A Kelowna city councillor says Interior Health is just about ready to roll with its mobile unit in Kelowna aimed at helping fight the opioid and fentanyl overdose crisis.
Coun. Luke Stack told Kelowna council Monday he participated in a meeting with a number of representatives of local groups, agencies and other stakeholders and was told Interior Health has bought the motorhome it plans to use here and is currently having it converted into a mobile clinic.
He said IH officials said they plan to have it on the road within a few weeks.
What is not clear is the current status of the approval IH is seeking to make the mobile unit as a safe injection site, an approval required from Health Canada.
Stack said the meeting he attended was told that the approval is still being worked on.
Interior Health announced in January that it planned to ask Health Canada for the approval and create mobile units in both Kelowna and Kamloops. They are believed to be the first mobile safe injection site in North America. With or without the safe injection approval,the mobile units would by used said IH officials at the time. But without the approval, drug users would not be allowed to inject on board the motorhomes.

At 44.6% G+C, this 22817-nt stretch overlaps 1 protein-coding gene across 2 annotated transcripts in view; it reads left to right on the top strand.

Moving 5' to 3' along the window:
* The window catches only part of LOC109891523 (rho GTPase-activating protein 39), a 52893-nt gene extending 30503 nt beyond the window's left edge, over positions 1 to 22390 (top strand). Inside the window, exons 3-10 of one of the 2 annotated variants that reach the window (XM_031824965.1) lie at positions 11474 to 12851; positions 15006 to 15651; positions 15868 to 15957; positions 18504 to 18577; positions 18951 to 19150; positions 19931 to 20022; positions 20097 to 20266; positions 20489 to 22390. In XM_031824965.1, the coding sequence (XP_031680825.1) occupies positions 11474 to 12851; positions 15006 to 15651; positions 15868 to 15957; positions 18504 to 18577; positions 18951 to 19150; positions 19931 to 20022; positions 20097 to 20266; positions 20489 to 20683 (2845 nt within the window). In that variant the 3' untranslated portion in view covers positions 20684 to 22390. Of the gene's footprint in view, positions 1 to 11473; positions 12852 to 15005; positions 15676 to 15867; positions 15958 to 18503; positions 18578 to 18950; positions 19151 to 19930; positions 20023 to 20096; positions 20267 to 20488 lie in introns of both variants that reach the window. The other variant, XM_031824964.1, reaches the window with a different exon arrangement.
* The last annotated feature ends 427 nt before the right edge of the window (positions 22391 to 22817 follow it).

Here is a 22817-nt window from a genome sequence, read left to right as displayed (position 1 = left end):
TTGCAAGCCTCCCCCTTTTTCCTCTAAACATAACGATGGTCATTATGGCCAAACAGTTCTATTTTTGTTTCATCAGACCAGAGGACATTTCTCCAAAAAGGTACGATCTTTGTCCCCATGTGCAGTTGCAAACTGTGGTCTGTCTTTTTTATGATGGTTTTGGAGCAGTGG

Stack said the motorhomes are being made to look as “inconspicuous as possible” because IH is sensitive to the areas in which they will be parked in the two cities.
“But (Interior Health) is also also trying to save lives,” said Stack.
He said while the exact hours and locations of the mobile units have yet to be determined, the IH officials at the meeting talked about them operating from noon to midnight in Kelowna areas of Rutland and downtown. At least two medical staff will be on board and, possibly, additional health care workers at certain times of the day and night.
When the units were announced, IH officials said they would like to see councillors also on board with nurses.
Even if Health Canada does not approved the supervised injections on board, IH has said it still plans proceed with the mobile units,which will replace the two permanent, building-based “safe consumption” sites it originally planned for Kelowna.
While the downtown site is located in the former IH health unit building on Ellis Street, a plan to set up the other one in Rutland ran into a roadblock when the tenants of that building opposed its location there and threatened to move out if the landlord let the site open there.